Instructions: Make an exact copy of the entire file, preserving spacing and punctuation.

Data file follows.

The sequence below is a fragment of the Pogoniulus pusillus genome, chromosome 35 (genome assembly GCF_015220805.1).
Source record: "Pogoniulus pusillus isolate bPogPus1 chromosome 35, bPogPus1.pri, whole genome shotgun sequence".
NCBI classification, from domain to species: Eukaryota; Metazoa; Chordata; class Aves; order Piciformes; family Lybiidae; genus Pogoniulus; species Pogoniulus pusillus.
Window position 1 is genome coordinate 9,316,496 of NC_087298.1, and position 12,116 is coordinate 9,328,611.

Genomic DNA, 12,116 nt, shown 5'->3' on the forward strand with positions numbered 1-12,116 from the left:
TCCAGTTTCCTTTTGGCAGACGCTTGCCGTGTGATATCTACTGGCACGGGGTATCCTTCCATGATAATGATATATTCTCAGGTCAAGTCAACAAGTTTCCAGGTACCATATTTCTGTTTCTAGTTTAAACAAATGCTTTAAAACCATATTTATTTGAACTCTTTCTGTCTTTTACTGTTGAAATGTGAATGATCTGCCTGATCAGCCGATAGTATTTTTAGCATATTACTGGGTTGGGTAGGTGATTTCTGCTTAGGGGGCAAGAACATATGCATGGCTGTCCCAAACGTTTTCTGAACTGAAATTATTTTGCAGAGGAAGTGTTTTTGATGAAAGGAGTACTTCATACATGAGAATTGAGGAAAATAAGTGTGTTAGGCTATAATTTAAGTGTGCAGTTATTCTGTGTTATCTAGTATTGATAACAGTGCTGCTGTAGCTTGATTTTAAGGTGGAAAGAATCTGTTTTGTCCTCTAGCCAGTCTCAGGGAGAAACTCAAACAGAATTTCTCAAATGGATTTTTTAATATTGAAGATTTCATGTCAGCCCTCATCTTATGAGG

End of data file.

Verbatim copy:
The sequence below is a fragment of the Pogoniulus pusillus genome, chromosome 35 (genome assembly GCF_015220805.1).
Source record: "Pogoniulus pusillus isolate bPogPus1 chromosome 35, bPogPus1.pri, whole genome shotgun sequence".
NCBI classification, from domain to species: Eukaryota; Metazoa; Chordata; class Aves; order Piciformes; family Lybiidae; genus Pogoniulus; species Pogoniulus pusillus.
Window position 1 is genome coordinate 9,316,496 of NC_087298.1, and position 12,116 is coordinate 9,328,611.

Genomic DNA, 12,116 nt, shown 5'->3' on the forward strand with positions numbered 1-12,116 from the left:
TCCAGTTTCCTTTTGGCAGACGCTTGCCGTGTGATATCTACTGGCACGGGGTATCCTTCCATGATAATGATATATTCTCAGGTCAAGTCAACAAGTTTCCAGGTACCATATTTCTGTTTCTAGTTTAAACAAATGCTTTAAAACCATATTTATTTGAACTCTTTCTGTCTTTTACTGTTGAAATGTGAATGATCTGCCTGATCAGCCGATAGTATTTTTAGCATATTACTGGGTTGGGTAGGTGATTTCTGCTTAGGGGGCAAGAACATATGCATGGCTGTCCCAAACGTTTTCTGAACTGAAATTATTTTGCAGAGGAAGTGTTTTTGATGAAAGGAGTACTTCATACATGAGAATTGAGGAAAATAAGTGTGTTAGGCTATAATTTAAGTGTGCAGTTATTCTGTGTTATCTAGTATTGATAACAGTGCTGCTGTAGCTTGATTTTAAGGTGGAAAGAATCTGTTTTGTCCTCTAGCCAGTCTCAGGGAGAAACTCAAACAGAATTTCTCAAATGGATTTTTTAATATTGAAGATTTCATGTCAGCCCTCATCTTATGAGG